Between Love and Hate a.k.a. The Unbearable Lightness of Loving

I don’t have much to say about this film other than I really hated it. Like an ugly festering blister on my toe. It’s a well made film and contains some fine performances, but it just hit all my wrong buttons. And that’s admittedly a personal thing. As much as I generally enjoy Korean films, the more I see of them there are certain aspects that have begun to gnaw on my fragile nerves like a rodent on a wire – and this film has all of them squared. There are enough drunk scenes to make three versions of Days of Wine and Roses, enough shouting to make you want to become a monk, enough hitting to become a pacifist and just for the heck of it throw in plenty of abusing women as well – and most amazingly this is a romance! Or at least what goes for romance in Korea these days I guess.

I confess to enjoying the first minute of this film – Yeon-ah (Jang Jin-young – one of my favorite Korean actresses) walks into Young-woon’s (Kim Seung-woo) restaurant – looks him right in the eye – and tells him she wants to seduce him. It’s all pain after that with characters – main and especially supporting - that are astonishingly unlikable and not at all interesting. These are the kind of people you dread getting stuck next to in a bar – loud, abrasive, rude and prone to drunken violence – and we get stuck with them for a whole movie. At least in a bar you can move to another table. Of course with a DVD you can take the merciful route and shut it off, but that goes against my nature – I like to finish what I start whether it’s sit ups or a bad movie – and there is always a hope that things may get better. Not in this dull black hole.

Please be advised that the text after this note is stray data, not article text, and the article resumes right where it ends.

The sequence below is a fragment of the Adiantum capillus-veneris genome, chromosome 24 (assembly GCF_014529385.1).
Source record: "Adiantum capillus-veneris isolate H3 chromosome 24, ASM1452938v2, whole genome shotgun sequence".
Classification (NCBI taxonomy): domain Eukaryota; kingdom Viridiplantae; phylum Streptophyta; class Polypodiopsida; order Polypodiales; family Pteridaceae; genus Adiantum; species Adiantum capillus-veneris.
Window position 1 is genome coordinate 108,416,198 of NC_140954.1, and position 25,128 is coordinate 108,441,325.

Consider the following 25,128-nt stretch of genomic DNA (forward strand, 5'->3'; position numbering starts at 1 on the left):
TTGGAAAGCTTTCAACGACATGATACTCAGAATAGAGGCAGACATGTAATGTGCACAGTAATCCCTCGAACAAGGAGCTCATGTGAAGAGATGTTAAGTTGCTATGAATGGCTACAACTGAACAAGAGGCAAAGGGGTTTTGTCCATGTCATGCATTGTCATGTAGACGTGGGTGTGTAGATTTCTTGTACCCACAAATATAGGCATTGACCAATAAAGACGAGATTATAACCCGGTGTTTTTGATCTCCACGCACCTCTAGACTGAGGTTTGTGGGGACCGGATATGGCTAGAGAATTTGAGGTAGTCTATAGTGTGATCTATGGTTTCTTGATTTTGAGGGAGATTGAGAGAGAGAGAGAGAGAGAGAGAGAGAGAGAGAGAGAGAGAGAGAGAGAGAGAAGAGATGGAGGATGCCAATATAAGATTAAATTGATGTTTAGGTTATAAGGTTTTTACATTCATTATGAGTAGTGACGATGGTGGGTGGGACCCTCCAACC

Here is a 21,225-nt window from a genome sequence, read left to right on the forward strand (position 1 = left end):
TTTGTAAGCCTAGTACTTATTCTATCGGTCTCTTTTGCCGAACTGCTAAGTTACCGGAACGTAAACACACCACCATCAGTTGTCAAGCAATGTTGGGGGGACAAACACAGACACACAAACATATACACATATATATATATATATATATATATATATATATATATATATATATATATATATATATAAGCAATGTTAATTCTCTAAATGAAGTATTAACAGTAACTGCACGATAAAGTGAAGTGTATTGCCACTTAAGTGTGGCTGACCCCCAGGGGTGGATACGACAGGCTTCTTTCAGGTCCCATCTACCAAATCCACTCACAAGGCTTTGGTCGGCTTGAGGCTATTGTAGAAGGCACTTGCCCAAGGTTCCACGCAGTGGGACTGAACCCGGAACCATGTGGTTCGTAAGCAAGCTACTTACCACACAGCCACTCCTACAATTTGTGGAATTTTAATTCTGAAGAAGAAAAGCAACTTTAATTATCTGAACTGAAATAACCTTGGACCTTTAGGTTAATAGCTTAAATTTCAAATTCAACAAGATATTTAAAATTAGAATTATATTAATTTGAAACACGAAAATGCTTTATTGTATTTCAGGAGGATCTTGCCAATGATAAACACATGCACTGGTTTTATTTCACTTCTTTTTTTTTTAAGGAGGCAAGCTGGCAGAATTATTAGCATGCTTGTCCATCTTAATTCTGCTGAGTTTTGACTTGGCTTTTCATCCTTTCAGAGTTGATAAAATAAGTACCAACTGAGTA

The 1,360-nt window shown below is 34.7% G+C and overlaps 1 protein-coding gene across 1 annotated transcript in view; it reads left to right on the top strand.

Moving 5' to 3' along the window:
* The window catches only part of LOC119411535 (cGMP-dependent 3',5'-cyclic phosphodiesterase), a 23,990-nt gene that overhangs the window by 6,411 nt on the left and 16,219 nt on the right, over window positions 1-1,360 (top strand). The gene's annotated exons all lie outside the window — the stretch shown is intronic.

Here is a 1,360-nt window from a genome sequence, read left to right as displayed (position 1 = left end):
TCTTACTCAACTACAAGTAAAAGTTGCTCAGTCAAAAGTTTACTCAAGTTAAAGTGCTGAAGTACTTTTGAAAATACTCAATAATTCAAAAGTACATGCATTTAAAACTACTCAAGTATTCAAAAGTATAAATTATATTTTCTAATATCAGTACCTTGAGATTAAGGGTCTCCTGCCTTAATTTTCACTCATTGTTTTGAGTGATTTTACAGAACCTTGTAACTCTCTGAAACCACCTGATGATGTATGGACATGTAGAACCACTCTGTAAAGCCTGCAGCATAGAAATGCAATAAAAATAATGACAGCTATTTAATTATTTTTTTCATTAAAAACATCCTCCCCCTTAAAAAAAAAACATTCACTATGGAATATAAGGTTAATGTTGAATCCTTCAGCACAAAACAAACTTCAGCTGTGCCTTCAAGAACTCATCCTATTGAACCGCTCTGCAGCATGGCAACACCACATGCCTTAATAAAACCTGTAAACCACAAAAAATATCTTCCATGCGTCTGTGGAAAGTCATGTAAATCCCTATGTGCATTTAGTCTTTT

Young-woon takes up the offer of seduction and the film jumps four years ahead where he is still seeing Yeon-ah but keeping this a secret from his mom because Yeon-ah is a karaoke hostess girl and he has a fiancée that his mother likes. The fiancée is the kind of woman a man wants to take home to mom – well bred, educated, pretty and from a good family – but in his heart Young-woon really loves his rough and tumble karaoke girl. They are like two welterweights in the ring – constantly hitting one another when they are not shacked up in bed. Nearly every night he goes out with his rat pack of loser friends and gets loaded up on liquor and fighting words. Underneath all the shouting and fighting is perhaps a rather deep painful expression of perverse love, but with these characters I just didn’t care what happened to them.

My rating for this film: 4.0

Reviewed: 04/07